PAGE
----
January 11-13, 2002
volume 13, no. 5

The Germs of GIRM

Part Thirty-five: The Secret is Out!

    Paragraph 77 of GIRM reads as follows:
        "Once the gifts have been placed on the altar and the accompanying rites completed, the preparation of the gifts comes to an end through the invitation to pray with the priest and the prayer over the gifts, which are a preparation for the Eucharistic Prayer.In every given Mass only one prayer over the gifts is said, with the shorter conclusion, that is, Through Christ Our Lord; or, at the end, mention may be made of the Son Himself: He who lives and reigns for ever and ever."

    Comment and Analysis:

    Gone is the Secret, which is the name for the prayer uttered silently by the priest in the Traditional Latin Mass after the Orate Fratres. Also gone from the Novus Ordo is the practice of two or more secrets in a particular Mass, depending upon the number of feasts that occurred on a particular day (and/or upon whether Mass is celebrated during an octave, either simple or major, of a particular feast). As is the case with the Opening Prayer (referred to as the Collect in the Traditional Latin Mass), the texts of the Prayers Over the Gifts have been altered considerably, reflecting a de-emphasis on the sacrificial nature of the Mass and of our own need to do penance for our sins. A prayer by prayer analysis of the texts of the two Masses would reveal something approaching two entirely different religions.

    Paragraph 78 of GIRM reads as follows:

        "Now the center and summit of the entire celebration begins: the Eucharistic Prayer, a prayer of thanksgiving and sanctification. The priest invites the people to lift up their hearts to the Lord in prayer and in thanks; he unites them to himself in the prayer he addresses to God the Father in the name of the entire community through Jesus Christ in the Holy Spirit. The meaning of the prayer is that the entire congregation of the faithful joins itself to Christ in acknowledging the great things God has done and in offering the sacrifice."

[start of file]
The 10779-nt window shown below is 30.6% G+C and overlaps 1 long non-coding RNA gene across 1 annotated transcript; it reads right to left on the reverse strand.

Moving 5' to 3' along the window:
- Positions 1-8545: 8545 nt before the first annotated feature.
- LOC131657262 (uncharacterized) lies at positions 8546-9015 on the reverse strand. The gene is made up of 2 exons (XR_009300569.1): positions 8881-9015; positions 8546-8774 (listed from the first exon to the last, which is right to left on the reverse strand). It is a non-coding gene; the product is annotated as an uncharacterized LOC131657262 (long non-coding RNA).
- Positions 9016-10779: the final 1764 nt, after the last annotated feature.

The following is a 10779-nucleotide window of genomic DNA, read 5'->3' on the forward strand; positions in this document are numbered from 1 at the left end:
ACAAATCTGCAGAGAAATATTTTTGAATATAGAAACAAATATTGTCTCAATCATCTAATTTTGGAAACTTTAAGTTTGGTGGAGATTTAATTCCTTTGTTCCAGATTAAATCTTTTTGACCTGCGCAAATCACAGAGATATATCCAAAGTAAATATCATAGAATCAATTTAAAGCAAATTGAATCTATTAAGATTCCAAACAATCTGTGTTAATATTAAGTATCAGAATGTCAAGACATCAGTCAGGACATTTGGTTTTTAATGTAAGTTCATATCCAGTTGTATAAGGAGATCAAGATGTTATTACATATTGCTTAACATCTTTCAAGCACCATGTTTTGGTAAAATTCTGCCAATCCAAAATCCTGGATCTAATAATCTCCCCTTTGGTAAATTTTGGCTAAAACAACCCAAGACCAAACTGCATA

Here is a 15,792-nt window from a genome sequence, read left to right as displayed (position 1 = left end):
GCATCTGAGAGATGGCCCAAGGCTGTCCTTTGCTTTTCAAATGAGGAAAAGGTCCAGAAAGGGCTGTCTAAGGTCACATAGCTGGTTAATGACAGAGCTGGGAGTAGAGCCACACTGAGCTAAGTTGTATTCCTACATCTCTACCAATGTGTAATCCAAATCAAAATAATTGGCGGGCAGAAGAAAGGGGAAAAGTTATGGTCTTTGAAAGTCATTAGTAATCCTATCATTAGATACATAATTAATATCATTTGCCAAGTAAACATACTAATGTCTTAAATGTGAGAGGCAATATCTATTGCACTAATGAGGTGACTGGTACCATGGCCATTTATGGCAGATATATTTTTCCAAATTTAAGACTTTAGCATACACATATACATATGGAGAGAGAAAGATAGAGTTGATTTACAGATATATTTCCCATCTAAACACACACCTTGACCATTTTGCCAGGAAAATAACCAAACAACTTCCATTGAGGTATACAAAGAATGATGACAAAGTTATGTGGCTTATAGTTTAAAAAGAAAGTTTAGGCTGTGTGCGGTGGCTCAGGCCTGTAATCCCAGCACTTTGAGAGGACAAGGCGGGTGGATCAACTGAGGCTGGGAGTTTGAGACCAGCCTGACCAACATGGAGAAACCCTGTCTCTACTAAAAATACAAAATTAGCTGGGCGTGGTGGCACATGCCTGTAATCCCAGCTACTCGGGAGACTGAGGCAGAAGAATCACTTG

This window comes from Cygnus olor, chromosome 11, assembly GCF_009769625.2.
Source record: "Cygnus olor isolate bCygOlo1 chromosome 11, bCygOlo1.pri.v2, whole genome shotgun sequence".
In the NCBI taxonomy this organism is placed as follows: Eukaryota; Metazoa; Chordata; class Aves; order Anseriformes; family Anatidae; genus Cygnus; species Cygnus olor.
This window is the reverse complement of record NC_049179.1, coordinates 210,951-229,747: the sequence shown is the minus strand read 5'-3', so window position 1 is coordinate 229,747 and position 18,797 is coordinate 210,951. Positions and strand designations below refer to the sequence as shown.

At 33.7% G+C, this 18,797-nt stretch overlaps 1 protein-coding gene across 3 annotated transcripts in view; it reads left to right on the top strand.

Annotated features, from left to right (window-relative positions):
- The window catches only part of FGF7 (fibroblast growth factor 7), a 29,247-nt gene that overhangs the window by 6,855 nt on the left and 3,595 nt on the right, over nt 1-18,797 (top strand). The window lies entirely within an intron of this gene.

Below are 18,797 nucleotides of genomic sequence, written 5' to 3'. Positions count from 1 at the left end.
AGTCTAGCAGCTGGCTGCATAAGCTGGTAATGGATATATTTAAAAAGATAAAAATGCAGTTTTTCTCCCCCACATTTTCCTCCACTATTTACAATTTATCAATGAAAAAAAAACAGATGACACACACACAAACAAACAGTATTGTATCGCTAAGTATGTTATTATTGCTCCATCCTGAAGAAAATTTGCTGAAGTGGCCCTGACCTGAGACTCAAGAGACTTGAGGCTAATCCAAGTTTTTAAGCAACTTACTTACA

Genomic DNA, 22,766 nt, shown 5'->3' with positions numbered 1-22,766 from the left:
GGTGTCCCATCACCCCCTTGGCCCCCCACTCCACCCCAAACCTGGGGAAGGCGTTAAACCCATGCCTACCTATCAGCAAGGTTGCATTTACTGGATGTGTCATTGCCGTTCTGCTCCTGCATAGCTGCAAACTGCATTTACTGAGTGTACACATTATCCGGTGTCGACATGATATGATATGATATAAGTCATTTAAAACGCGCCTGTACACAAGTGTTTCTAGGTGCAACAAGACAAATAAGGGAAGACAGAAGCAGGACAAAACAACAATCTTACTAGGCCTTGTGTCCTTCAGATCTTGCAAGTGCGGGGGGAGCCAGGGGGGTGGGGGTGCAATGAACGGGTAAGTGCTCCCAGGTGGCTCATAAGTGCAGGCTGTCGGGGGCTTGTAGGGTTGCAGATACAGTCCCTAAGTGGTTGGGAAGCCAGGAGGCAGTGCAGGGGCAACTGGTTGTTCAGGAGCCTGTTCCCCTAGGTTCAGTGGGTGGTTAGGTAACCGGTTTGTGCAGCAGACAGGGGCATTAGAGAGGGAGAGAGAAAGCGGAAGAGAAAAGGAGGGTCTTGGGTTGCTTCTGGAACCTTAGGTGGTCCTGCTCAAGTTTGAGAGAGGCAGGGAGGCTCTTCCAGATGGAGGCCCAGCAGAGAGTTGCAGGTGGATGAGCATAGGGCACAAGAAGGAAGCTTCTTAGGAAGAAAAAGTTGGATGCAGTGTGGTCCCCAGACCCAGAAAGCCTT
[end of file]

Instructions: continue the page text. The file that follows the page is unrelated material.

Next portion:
Comment and Analysis:

    Nowhere is the novelty of the Novus Ordo more striking than in the matter of the consecration of the elements of bread and wine into the Body, Blood, Soul, and Divinity of our Blessed Lord and Savior Jesus Christ. It is so important to understand the greatness of the Roman Canon that a protracted quotation from the work of the late Father Adrian Fortesque, found in Michael Davies' recently published compendium of the great liturgical scholar's writing, is truly apposite:

    "Since the seventh century our Canon has remained unchanged. It is to St. Gregory I (590-604) the great organiser of the Roman Liturgy, that tradition ascribes its final revision and arrangement. His reign then makes the best division in its history.

        "St. Gregory certainly found the Canon that has been already discussed, arranged in the same order, and in possession for centuries. When was it put together? It is certainly not the work of one man, nor was it all composed at one time. Gregory himself thought that the Canon had been composed by 'a certain Scholasticus', and Benedict XIV discusses whether he mean some person so named or merely 'a certain learned man'. But our Canon represents rather the last stage of a development that had been going on gradually ever since the first days when the Roman Christians met together to obey Christ's command and celebrate the Eucharist in memory of Him."